Wednesday, April 29, 2009

Bee Tea

We headed over to Roberta's to make the bee tea. I hadn't been there since the raised beds were built atop the container. I'm consistently impressed by the amount of planning, old-fashioned manual labor, and enthusiastic volunteerism that the Brooklyn Avant Gardeners bring to the table. It is truly rare for a group of young people to say "Let's do this" and then actually do it. AND not just do it half-assed, but do it completely and with passion. The Bee Team is just one part of what can only be described as a movement, or at least an experiment to see just how sustainable we can be in this crazy city. The answer seems to be: very.

Our carbon footprints are becoming smaller and smaller...
(Disclaimer: this is not an actual "carbon footprint." Rather, it is Meatball's paw print on the container stairs after playing in the raised beds.)

This is how to make Bee Tea:

Step 1: Get a big pot of hot water. Think of it as a gigantic teacup.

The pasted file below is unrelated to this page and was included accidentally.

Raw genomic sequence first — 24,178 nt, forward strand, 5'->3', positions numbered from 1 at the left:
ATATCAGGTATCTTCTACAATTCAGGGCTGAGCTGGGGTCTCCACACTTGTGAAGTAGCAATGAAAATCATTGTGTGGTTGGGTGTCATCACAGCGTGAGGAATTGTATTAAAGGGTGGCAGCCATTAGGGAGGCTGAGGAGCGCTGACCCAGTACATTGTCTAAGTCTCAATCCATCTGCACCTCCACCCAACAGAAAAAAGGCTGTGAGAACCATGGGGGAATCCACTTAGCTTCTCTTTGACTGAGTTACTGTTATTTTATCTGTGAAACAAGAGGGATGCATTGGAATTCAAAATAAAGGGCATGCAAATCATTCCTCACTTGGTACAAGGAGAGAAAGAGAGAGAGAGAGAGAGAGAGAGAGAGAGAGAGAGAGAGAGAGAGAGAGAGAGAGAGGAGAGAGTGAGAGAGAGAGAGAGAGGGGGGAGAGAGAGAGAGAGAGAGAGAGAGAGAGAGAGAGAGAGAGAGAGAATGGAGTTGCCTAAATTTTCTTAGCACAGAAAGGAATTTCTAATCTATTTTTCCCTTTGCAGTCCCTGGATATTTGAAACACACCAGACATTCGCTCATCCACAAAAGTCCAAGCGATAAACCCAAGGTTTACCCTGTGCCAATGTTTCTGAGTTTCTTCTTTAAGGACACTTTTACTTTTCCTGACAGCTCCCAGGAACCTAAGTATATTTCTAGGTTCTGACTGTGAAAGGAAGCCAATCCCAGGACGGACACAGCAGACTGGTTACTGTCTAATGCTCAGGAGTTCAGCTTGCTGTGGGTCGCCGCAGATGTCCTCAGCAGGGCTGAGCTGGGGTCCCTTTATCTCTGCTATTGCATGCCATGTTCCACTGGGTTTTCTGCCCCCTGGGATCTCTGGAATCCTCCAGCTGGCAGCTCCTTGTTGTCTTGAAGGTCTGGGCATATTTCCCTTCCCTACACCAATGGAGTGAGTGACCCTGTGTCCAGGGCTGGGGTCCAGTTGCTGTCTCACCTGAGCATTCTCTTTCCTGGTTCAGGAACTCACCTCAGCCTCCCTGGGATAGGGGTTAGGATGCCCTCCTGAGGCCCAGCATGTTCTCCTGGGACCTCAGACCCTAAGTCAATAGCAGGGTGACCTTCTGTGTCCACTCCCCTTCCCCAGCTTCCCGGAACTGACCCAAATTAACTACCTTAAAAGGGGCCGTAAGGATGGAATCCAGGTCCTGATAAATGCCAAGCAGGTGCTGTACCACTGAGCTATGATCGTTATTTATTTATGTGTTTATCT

Step 2: Add 1 part sugar for each part water, stir, and throw in chosen bee potion herbs.
(The green stuff is stinging nettle... growing at Roberta's! The stars are aligned.)

Step 3: Let steep, then separate herbs from water and ladle into mason jars.

Step 4: Add a few drops of thyme oil. Not too much, this stuff is potent.

Step 5: Taste the tea to make sure it is something you would drink. If not, make modifications so that it is pleasing to your taste buds. Close the lids and let them cool overnight so the sugar is completely dissolved.

(Optional Step 6: Marvel over how pretty the mason jars look in the light:)

We will poke tiny holes in the top of the mason jars. This way, when the bees arrive from Georgia, they won't have to immediately go forage for food. It's the same concept as providing exhausted travelers (especially those unlucky victims of cancelled flights) with a Ruby Tuesdays at the airport hotel, except that the bee food is delicious and nutritious.

I've been so focused on bee matters that I've missed some of the most grueling work days on the gardening side of things. It was great to see the fruits of the Avant Gardeners' labor:

Brandywine tomato plant, still a cute little toddler.

Broccoli! (I'd never guess unless someone told me.)

1 comment:

  1. as a young person, i resent your attitude towards young people.